The next morning, we were at the clinic by 10am. We were told by Jack that we were going to have lunch and a MANDATORY group meeting with Dr. Sponaugle where he would go over all relevant information as far as why all the incoming patients needed his treatment protocol and exactly what it was going to do for us. It was difficult even sitting there in the waiting room due to the state of my physical condition. I was having a big problem with over-stimulation of the senses at that time and as there were all kinds of people milling in and out of the office; it was pretty disconcerting for me. The a/c was broken and the doors to the clinic had been propped open. It was cool outside, so that was fine, but people were smoking at picnic tables outside the clinic and for someone with chemical sensitivities like myself, it was hard to tolerate. Even though there was a sign posted asking people not to wear perfumes, smoke or do other obnoxious things because of "patient sensitivities" no one was enfocring it. There were people in the waiting room who looked "normal" like myself and others that were definitely high and strung out. Many couldn't keep their heads up and were slouched over in their chairs or on their "caretakers"--which was the term the clinic used to refer to the patient's companion who oversaw their needs. Other people came out of a door leading into the back office and they were wheeling around IV stands while they were hooked up to the IV bags, getting their daily "cocktails." A couple of the patients were kind of boisterous and one guy in particular couldn't sit still and was walking around talking to everyone and cussing up a storm. I kept looking around, thinking that someone would come out any minute and take charge of the situation--perhaps telling the smokers to move to another place, separating the people that were there for the wellness program and the ones that were there for the alcohol/drug detox, asking the obnoxious guy to stop using profanity, telling the people on the IV drips to stay in the IV room like the sign posted said to...but none of that happened. Instead, I just had to wait anxiously while the girl behind the front counter kept checking to make sure the little machine that defused the thieves oil (to counteract any mold) was working and was simply oblivious to everything else. I did try asking several times about the lunch menu because I was strictly gluten free and was told they would have gluten free options.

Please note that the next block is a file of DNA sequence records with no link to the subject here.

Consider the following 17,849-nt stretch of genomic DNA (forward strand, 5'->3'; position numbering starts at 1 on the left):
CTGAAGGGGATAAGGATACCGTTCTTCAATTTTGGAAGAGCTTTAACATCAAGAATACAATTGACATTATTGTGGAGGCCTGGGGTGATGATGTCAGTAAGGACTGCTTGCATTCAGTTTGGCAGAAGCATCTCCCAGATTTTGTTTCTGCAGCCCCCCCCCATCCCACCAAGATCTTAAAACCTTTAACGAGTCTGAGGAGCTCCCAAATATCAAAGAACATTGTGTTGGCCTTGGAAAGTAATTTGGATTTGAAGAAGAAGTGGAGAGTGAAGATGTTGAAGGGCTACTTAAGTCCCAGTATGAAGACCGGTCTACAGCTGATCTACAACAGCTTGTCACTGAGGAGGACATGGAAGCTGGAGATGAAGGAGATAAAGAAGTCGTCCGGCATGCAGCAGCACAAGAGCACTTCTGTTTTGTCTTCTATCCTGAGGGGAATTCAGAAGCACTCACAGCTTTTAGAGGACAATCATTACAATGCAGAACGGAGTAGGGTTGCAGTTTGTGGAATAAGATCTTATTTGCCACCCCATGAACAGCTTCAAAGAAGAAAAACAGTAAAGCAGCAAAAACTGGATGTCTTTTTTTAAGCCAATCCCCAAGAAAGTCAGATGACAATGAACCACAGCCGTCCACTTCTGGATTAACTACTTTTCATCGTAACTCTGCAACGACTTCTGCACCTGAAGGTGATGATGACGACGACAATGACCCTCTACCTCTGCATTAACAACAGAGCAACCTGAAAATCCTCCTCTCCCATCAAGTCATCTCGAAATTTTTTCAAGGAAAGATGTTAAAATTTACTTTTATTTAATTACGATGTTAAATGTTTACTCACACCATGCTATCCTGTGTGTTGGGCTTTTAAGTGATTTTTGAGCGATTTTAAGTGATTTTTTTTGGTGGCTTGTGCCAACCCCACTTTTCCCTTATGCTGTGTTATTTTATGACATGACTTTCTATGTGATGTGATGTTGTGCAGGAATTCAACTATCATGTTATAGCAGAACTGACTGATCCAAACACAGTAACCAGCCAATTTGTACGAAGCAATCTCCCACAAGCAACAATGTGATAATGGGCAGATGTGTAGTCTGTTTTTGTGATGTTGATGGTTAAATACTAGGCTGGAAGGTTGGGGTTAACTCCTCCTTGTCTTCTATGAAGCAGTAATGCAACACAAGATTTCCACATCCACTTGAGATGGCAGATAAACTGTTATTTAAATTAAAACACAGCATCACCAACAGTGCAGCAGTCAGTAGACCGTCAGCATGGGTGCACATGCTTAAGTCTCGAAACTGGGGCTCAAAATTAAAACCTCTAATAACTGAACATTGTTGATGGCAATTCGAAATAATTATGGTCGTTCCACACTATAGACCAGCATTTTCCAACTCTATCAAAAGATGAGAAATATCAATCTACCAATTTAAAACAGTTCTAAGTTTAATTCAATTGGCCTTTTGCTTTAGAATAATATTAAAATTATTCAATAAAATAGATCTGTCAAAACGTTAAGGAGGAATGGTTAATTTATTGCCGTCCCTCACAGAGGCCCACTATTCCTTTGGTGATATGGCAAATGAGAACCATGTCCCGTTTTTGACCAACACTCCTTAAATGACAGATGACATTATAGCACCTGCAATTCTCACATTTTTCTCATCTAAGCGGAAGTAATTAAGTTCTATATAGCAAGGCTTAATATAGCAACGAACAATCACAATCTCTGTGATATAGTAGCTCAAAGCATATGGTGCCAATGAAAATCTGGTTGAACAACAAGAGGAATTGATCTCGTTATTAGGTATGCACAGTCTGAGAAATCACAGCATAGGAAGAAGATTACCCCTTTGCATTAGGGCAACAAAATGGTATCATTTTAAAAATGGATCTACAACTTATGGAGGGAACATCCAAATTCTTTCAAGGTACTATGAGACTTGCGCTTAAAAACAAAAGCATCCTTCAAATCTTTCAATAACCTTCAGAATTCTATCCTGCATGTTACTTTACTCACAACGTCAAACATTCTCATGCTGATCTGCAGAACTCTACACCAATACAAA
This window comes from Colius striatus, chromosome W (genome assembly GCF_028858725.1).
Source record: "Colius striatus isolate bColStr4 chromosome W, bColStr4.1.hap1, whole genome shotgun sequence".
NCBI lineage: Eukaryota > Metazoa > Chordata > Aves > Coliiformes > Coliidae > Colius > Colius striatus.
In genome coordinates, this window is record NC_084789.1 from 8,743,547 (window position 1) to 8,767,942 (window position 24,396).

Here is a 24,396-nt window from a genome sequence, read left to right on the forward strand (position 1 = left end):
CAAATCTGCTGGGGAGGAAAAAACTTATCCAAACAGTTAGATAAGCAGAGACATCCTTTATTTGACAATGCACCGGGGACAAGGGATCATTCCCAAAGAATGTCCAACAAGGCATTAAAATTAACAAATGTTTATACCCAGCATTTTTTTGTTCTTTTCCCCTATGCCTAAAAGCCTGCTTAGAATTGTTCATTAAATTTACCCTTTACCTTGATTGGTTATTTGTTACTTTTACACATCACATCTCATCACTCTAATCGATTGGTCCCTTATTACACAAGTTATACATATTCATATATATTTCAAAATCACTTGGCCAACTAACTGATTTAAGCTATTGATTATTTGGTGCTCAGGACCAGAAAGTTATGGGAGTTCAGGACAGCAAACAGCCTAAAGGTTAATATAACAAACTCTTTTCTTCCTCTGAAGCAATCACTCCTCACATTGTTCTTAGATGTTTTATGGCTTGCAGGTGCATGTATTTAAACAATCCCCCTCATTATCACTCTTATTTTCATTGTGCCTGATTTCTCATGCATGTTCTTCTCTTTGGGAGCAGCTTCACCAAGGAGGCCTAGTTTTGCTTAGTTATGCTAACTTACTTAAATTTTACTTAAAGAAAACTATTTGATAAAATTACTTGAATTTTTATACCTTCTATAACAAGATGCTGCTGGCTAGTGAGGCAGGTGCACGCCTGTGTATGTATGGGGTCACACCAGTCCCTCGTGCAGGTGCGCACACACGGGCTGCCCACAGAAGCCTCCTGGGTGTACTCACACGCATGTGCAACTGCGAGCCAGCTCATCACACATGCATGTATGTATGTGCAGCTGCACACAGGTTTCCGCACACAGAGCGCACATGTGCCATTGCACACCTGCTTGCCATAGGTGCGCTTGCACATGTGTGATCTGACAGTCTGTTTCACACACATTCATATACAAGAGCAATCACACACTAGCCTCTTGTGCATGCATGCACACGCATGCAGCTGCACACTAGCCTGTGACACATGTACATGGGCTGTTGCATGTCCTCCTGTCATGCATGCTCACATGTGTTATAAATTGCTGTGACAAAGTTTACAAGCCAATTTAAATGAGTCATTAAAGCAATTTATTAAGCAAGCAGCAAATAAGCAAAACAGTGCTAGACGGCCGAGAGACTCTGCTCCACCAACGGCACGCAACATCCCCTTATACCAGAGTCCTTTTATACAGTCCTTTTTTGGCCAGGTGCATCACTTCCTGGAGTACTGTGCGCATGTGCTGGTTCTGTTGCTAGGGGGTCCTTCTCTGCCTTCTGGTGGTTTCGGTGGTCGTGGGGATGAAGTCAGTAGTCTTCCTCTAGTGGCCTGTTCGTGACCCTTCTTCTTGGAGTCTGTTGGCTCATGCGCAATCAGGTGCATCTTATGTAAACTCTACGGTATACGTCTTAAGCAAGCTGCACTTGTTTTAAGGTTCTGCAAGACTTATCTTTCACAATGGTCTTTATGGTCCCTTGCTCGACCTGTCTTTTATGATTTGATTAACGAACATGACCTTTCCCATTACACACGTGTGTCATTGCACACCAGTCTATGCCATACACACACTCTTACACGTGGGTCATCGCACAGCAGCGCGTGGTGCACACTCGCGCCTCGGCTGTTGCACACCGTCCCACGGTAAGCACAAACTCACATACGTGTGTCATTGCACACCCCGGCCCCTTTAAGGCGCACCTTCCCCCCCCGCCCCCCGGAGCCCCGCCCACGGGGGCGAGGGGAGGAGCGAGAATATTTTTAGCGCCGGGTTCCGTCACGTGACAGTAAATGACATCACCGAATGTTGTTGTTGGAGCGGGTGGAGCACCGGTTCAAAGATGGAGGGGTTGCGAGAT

Finally, after waiting several hours, a woman came out and introduced herself as Audrey and asked all the new patients to go to the back of the clinic, help themselves to lunch, and take a seat in the conference room. When I passed through the door leading from the waiting room into the back part of the clinic, I took an immediate left. on my right, I could see a room that housed all the IV patients (at least when they stayed in there like they were supposed to). The room had a TV and lots of black, leather recliners. Some people in there were chatting and others were sleeping. Most all of them were hooked up to an IV bag and getting some sort of cocktail.